Wolfgang: Completely stoned at Pablo (Landauer) ́s house listening to some tapes ….to be honest neither Daniele Baldelli or Bepe Loda were big motors driving the German scene, at least in the beginning. The Afro–Funky–Cosmic sound came to the south of Germany in around 1989. It became a kind of Italian parallel world to the German house / techno scene. The music was a slow steady pumping collage of afro-tribal-funk-arabic-reggae-brasil-electronic-industrial-rock. A lot of equalizer sound effects and later samples were layered on top. Records were played at 45rpm instead of 33rpm and vice versa – creating a trippy, spacy feeling. It was completely different to the increasingly accelerating house and techno beats. Off course later there were pitched down techno and trance records that formed part of a more afro-trance sound, especially in Germany and Austria. In Italy they remained “funky”. I think a lot of this was to do with the weather, many of those Italian clubs were open air.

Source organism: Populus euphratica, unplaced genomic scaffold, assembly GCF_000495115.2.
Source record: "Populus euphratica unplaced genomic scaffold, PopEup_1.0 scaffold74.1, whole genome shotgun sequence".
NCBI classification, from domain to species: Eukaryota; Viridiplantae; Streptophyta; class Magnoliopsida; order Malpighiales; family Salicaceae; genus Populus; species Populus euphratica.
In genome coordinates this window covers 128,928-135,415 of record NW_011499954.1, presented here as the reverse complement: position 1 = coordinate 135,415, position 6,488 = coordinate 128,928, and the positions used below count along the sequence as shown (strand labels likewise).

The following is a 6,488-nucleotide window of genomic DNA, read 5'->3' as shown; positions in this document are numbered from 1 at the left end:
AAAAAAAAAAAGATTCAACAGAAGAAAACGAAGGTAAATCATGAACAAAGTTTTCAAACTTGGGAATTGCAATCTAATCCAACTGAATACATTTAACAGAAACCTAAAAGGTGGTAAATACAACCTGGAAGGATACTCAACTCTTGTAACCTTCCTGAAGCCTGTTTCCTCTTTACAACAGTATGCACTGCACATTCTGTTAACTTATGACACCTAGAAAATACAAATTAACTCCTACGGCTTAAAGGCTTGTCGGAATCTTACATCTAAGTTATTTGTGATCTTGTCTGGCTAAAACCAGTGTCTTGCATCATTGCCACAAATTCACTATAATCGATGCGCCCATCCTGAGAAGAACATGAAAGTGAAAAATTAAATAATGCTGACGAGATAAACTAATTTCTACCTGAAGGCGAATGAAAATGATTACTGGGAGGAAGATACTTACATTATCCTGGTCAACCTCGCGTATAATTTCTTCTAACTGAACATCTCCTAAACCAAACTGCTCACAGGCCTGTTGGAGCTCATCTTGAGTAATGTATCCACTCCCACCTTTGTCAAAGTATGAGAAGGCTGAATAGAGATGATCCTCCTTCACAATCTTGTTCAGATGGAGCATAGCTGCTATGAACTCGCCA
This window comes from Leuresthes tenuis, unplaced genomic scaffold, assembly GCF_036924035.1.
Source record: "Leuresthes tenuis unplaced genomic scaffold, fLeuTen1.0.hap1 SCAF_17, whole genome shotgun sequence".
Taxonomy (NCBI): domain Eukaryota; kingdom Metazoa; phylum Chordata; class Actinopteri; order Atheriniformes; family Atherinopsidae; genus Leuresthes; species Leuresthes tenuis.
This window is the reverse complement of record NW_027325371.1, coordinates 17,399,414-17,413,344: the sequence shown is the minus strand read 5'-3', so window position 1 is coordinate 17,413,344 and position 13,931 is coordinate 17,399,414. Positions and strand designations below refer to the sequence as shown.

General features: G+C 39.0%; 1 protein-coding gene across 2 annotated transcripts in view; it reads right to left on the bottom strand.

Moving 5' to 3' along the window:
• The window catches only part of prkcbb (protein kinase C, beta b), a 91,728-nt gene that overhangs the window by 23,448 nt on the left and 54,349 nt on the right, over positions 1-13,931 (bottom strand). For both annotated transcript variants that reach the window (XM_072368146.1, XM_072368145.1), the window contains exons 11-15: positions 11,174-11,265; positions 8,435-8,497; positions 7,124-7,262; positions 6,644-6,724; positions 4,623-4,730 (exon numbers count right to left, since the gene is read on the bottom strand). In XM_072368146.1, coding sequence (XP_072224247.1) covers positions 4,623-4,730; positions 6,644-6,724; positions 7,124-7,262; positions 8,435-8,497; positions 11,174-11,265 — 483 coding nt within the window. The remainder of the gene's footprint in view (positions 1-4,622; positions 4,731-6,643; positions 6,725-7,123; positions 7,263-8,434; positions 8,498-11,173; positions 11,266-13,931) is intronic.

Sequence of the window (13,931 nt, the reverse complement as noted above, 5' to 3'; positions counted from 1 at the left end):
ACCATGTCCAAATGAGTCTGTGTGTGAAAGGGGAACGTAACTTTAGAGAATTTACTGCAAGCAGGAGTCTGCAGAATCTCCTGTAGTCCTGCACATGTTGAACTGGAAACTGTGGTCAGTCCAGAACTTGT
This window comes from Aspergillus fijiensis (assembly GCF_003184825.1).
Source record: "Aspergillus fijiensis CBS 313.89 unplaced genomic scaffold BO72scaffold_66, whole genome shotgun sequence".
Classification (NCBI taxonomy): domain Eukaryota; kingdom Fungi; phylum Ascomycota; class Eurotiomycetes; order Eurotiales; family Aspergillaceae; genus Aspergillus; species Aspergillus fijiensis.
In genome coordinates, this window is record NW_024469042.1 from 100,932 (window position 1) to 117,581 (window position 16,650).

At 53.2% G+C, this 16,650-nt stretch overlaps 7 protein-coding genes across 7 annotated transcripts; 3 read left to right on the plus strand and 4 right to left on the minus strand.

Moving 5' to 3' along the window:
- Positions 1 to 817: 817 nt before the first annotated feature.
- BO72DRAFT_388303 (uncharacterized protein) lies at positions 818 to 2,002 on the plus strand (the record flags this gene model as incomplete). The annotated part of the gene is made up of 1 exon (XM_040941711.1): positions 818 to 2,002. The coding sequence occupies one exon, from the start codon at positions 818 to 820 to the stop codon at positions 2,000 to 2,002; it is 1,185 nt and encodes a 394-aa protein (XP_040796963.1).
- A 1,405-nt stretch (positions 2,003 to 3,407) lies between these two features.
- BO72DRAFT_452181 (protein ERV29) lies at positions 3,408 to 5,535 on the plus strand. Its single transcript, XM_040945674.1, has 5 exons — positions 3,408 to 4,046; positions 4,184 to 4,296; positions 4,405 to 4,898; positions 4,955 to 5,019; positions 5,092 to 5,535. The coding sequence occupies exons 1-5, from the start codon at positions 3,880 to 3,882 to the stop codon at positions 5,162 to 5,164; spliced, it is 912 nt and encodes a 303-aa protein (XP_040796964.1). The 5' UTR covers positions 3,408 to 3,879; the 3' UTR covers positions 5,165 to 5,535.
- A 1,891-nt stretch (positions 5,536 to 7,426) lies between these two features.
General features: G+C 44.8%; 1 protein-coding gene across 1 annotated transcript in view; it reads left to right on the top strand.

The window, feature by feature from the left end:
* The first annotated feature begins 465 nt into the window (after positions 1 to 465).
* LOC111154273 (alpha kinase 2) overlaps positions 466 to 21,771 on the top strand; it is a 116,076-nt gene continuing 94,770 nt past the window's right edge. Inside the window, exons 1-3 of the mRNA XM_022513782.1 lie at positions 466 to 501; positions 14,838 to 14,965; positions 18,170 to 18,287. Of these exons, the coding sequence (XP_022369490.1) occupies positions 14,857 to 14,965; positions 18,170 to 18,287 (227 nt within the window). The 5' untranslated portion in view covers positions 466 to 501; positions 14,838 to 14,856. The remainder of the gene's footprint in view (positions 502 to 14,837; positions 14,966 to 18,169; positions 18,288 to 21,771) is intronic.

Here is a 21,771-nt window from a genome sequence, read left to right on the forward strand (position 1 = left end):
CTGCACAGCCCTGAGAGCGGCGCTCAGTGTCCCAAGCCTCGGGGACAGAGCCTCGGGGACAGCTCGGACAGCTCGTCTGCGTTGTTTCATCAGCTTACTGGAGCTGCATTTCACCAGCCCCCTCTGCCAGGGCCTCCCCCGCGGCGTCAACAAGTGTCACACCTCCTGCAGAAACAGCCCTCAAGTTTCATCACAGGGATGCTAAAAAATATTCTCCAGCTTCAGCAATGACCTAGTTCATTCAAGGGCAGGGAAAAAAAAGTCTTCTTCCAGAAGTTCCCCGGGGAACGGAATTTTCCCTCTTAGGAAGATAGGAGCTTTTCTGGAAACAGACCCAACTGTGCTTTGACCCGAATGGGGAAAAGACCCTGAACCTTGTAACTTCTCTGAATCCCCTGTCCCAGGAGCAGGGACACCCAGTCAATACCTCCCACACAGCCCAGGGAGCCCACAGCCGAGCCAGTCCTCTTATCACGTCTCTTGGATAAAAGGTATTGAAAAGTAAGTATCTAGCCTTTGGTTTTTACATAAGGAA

The forerunners in Germany were promoters and DJs like Pablo Landauer (Fiesta Musica Magica) and Stefan Egger, who trademarked “Cosmic Music” – together with three guys – the Cosmic Music Agency, from Augsburg, a small town close to Munich. Pablo had the first regular club nights at a club one hour away from Munich and it was him throwing the first big parties in Germany. The cosmic tribe hippies were basically traveling each weekend to different venues, in the beginning mostly out in countryside or in Innsbruck or Lago di Garda. The afro-funky-cosmic sound was played – geographically – between Bavaria, south of Germany, the Alps and Innsbruck and Northern Italy – Bolzano, Venice, Brescia, Bologna, Ravenna and Rimini. Later there were regular club nights at different venues in Munich and scene was at its peak by the end of the `90s. Off course in hindsight we know that those DJs and promoters were inspired by Daniele Baldelli, Bepe Loda, and their tapes, but we didn’t know that at the start.